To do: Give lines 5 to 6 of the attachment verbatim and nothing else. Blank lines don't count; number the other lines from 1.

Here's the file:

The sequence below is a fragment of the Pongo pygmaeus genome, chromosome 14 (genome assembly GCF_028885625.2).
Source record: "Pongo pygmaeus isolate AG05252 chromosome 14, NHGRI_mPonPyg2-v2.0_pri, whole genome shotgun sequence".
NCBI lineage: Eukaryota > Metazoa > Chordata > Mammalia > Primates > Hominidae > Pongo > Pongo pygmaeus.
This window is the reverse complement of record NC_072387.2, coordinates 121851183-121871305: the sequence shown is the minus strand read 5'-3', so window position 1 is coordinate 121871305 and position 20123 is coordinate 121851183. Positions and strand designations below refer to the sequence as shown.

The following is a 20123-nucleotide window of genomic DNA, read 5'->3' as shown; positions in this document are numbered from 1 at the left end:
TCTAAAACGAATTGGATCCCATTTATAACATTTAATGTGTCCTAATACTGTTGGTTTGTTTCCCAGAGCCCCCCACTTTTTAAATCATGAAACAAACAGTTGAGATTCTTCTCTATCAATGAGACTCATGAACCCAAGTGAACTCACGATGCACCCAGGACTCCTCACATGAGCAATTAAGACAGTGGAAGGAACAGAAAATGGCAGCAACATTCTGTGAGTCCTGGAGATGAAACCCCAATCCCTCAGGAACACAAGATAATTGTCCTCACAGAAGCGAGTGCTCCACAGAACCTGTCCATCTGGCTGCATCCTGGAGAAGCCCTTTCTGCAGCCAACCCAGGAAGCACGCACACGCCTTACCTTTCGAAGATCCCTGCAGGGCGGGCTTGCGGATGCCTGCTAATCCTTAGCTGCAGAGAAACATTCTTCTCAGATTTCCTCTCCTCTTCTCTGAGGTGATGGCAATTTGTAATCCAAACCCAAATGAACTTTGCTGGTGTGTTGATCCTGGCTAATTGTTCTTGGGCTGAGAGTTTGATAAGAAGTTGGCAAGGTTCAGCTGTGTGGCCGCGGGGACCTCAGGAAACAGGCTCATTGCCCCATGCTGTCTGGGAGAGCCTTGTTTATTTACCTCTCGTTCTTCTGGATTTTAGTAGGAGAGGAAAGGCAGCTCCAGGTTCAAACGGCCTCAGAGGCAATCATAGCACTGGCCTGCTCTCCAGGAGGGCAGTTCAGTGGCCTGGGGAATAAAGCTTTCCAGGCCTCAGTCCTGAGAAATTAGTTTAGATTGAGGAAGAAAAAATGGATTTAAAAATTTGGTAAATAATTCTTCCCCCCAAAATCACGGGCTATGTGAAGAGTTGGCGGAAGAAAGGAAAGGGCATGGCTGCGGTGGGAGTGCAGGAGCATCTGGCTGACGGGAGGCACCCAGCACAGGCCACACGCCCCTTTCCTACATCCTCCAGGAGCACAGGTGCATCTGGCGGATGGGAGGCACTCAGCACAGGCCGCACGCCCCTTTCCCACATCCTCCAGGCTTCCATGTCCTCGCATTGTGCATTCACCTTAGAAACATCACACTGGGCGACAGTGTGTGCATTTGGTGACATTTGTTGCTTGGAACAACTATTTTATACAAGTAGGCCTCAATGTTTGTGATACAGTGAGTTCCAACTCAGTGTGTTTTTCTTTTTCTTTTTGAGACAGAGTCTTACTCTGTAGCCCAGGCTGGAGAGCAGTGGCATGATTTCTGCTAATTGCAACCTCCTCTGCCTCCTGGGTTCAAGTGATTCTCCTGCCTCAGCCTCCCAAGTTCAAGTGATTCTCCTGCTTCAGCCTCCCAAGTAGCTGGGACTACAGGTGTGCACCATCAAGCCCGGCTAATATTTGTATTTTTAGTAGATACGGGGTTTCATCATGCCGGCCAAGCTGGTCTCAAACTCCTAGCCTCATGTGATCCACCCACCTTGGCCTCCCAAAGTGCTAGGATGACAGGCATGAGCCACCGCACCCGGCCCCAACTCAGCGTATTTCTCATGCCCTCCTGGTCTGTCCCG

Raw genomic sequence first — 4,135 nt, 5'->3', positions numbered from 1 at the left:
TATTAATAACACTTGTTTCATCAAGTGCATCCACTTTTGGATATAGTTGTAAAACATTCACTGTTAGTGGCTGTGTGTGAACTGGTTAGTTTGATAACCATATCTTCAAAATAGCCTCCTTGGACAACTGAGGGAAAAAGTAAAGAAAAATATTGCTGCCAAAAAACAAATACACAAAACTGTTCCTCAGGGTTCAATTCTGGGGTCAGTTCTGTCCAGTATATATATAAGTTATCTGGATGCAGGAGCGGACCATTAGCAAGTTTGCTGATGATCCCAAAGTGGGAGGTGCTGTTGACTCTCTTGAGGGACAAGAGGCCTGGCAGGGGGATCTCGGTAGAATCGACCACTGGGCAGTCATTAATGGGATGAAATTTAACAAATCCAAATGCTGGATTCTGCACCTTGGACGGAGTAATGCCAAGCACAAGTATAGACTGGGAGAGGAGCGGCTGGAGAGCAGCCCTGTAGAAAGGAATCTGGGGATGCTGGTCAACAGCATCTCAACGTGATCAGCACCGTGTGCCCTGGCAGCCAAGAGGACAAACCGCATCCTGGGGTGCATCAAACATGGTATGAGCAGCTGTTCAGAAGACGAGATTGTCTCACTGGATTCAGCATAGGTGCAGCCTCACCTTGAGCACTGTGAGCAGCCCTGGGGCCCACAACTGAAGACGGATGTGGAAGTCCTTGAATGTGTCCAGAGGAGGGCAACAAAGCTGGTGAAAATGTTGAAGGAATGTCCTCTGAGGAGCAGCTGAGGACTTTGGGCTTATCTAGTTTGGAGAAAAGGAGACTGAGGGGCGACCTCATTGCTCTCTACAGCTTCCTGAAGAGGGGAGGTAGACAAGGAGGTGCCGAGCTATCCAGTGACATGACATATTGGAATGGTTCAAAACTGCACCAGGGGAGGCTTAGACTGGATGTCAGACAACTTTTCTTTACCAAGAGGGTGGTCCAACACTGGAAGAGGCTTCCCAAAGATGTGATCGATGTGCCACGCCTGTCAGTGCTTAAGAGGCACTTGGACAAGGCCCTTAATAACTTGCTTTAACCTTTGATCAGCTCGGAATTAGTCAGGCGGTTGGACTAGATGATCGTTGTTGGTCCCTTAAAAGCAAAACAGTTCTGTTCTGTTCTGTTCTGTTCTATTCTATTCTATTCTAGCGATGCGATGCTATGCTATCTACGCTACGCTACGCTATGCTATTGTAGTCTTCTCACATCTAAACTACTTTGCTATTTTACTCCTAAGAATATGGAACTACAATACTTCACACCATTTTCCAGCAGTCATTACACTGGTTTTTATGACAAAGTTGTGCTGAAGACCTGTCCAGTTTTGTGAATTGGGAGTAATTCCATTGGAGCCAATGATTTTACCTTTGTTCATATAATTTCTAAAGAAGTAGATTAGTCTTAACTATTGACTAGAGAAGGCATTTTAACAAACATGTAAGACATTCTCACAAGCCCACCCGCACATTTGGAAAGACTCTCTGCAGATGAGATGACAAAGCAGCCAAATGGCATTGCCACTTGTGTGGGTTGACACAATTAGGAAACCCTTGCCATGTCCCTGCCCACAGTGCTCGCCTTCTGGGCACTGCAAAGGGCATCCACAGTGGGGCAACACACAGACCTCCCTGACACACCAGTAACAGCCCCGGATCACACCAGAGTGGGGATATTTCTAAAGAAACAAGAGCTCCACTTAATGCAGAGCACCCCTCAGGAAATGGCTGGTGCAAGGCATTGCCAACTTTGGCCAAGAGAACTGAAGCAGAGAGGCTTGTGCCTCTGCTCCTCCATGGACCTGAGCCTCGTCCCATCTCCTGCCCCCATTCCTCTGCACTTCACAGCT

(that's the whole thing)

The following is a 20123-nucleotide window of genomic DNA, read 5'->3' as shown; positions in this document are numbered from 1 at the left end:
TCTAAAACGAATTGGATCCCATTTATAACATTTAATGTGTCCTAATACTGTTGGTTTGTTTCCCAGAGCCCCCCACTTTTTAAATCATGAAACAAACAGTTGAGATTCTTCTCTATCAATGAGACTCATGAACCCAAGTGAACTCACGATGCACCCAGGACTCCTCACATGAGCAATTAAGACAGTGGAAGGAACAGAAAATGGCAGCAACATTCTGTGAGTCCTGGAGATGAAACCCCAATCCCTCAGGAACACAAGATAATTGTCCTCACAGAAGCGAGTGCTCCACAGAACCTGTCCATCTGGCTGCATCCTGGAGAAGCCCTTTCTGCAGCCAACCCAGGAAGCACGCACACGCCTTACCTTTCGAAGATCCCTGCAGGGCGGGCTTGCGGATGCCTGCTAATCCTTAGCTGCAGAGAAACATTCTTCTCAGATTTCCTCTCCTCTTCTCTGAGGTGATGGCAATTTGTAATCCAAACCCAAATGAACTTTGCTGGTGTGTTGATCCTGGCTAATTGTTCTTGGGCTGAGAGTTTGATAAGAAGTTGGCAAGGTTCAGCTGTGTGGCCGCGGGGACCTCAGGAAACAGGCTCATTGCCCCATGCTGTCTGGGAGAGCCTTGTTTATTTACCTCTCGTTCTTCTGGATTTTAGTAGGAGAGGAAAGGCAGCTCCAGGTTCAAACGGCCTCAGAGGCAATCATAGCACTGGCCTGCTCTCCAGGAGGGCAGTTCAGTGGCCTGGGGAATAAAGCTTTCCAGGCCTCAGTCCTGAGAAATTAGTTTAGATTGAGGAAGAAAAAATGGATTTAAAAATTTGGTAAATAATTCTTCCCCCCAAAATCACGGGCTATGTGAAGAGTTGGCGGAAGAAAGGAAAGGGCATGGCTGCGGTGGGAGTGCAGGAGCATCTGGCTGACGGGAGGCACCCAGCACAGGCCACACGCCCCTTTCCTACATCCTCCAGGAGCACAGGTGCATCTGGCGGATGGGAGGCACTCAGCACAGGCCGCACGCCCCTTTCCCACATCCTCCAGGCTTCCATGTCCTCGCATTGTGCATTCACCTTAGAAACATCACACTGGGCGACAGTGTGTGCATTTGGTGACATTTGTTGCTTGGAACAACTATTTTATACAAGTAGGCCTCAATGTTTGTGATACAGTGAGTTCCAACTCAGTGTGTTTTTCTTTTTCTTTTTGAGACAGAGTCTTACTCTGTAGCCCAGGCTGGAGAGCAGTGGCATGATTTCTGCTAATTGCAACCTCCTCTGCCTCCTGGGTTCAAGTGATTCTCCTGCCTCAGCCTCCCAAGTTCAAGTGATTCTCCTGCTTCAGCCTCCCAAGTAGCTGGGACTACAGGTGTGCACCATCAAGCCCGGCTAATATTTGTATTTTTAGTAGATACGGGGTTTCATCATGCCGGCCAAGCTGGTCTCAAACTCCTAGCCTCATGTGATCCACCCACCTTGGCCTCCCAAAGTGCTAGGATGACAGGCATGAGCCACCGCACCCGGCCCCAACTCAGCGTATTTCTCATGCCCTCCTGGTCTGTCCCG